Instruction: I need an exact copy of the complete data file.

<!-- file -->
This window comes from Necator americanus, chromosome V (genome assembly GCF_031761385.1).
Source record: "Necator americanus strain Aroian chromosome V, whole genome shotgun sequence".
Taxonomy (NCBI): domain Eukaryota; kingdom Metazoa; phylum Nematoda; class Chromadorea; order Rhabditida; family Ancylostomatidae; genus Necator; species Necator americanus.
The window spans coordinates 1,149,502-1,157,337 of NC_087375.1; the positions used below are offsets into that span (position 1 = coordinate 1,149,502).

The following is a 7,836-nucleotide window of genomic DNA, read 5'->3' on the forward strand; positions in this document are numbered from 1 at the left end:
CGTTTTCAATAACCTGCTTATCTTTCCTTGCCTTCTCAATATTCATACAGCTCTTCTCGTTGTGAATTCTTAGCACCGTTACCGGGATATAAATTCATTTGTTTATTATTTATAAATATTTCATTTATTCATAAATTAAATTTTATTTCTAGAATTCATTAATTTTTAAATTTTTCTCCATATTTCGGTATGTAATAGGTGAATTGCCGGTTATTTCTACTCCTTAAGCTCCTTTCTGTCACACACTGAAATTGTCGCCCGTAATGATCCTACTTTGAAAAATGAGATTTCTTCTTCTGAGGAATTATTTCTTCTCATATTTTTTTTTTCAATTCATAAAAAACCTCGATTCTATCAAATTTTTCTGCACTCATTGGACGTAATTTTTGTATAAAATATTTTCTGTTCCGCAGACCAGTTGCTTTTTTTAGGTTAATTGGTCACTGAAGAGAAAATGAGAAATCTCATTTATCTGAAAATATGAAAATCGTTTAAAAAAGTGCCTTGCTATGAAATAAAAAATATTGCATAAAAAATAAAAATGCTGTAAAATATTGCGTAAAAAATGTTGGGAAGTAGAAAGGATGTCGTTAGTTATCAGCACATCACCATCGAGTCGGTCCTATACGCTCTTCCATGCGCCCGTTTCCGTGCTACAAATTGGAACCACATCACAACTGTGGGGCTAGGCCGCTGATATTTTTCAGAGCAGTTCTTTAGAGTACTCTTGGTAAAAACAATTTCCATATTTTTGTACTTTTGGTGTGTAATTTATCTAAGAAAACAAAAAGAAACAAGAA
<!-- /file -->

This window comes from Necator americanus, chromosome V (genome assembly GCF_031761385.1).
Source record: "Necator americanus strain Aroian chromosome V, whole genome shotgun sequence".
Taxonomy (NCBI): domain Eukaryota; kingdom Metazoa; phylum Nematoda; class Chromadorea; order Rhabditida; family Ancylostomatidae; genus Necator; species Necator americanus.
The window spans coordinates 1,149,502-1,157,337 of NC_087375.1; the positions used below are offsets into that span (position 1 = coordinate 1,149,502).

The following is a 7,836-nucleotide window of genomic DNA, read 5'->3' on the forward strand; positions in this document are numbered from 1 at the left end:
CGTTTTCAATAACCTGCTTATCTTTCCTTGCCTTCTCAATATTCATACAGCTCTTCTCGTTGTGAATTCTTAGCACCGTTACCGGGATATAAATTCATTTGTTTATTATTTATAAATATTTCATTTATTCATAAATTAAATTTTATTTCTAGAATTCATTAATTTTTAAATTTTTCTCCATATTTCGGTATGTAATAGGTGAATTGCCGGTTATTTCTACTCCTTAAGCTCCTTTCTGTCACACACTGAAATTGTCGCCCGTAATGATCCTACTTTGAAAAATGAGATTTCTTCTTCTGAGGAATTATTTCTTCTCATATTTTTTTTTTCAATTCATAAAAAACCTCGATTCTATCAAATTTTTCTGCACTCATTGGACGTAATTTTTGTATAAAATATTTTCTGTTCCGCAGACCAGTTGCTTTTTTTAGGTTAATTGGTCACTGAAGAGAAAATGAGAAATCTCATTTATCTGAAAATATGAAAATCGTTTAAAAAAGTGCCTTGCTATGAAATAAAAAATATTGCATAAAAAATAAAAATGCTGTAAAATATTGCGTAAAAAATGTTGGGAAGTAGAAAGGATGTCGTTAGTTATCAGCACATCACCATCGAGTCGGTCCTATACGCTCTTCCATGCGCCCGTTTCCGTGCTACAAATTGGAACCACATCACAACTGTGGGGCTAGGCCGCTGATATTTTTCAGAGCAGTTCTTTAGAGTACTCTTGGTAAAAACAATTTCCATATTTTTGTACTTTTGGTGTGTAATTTATCTAAGAAAACAAAAAGAAACAAGAA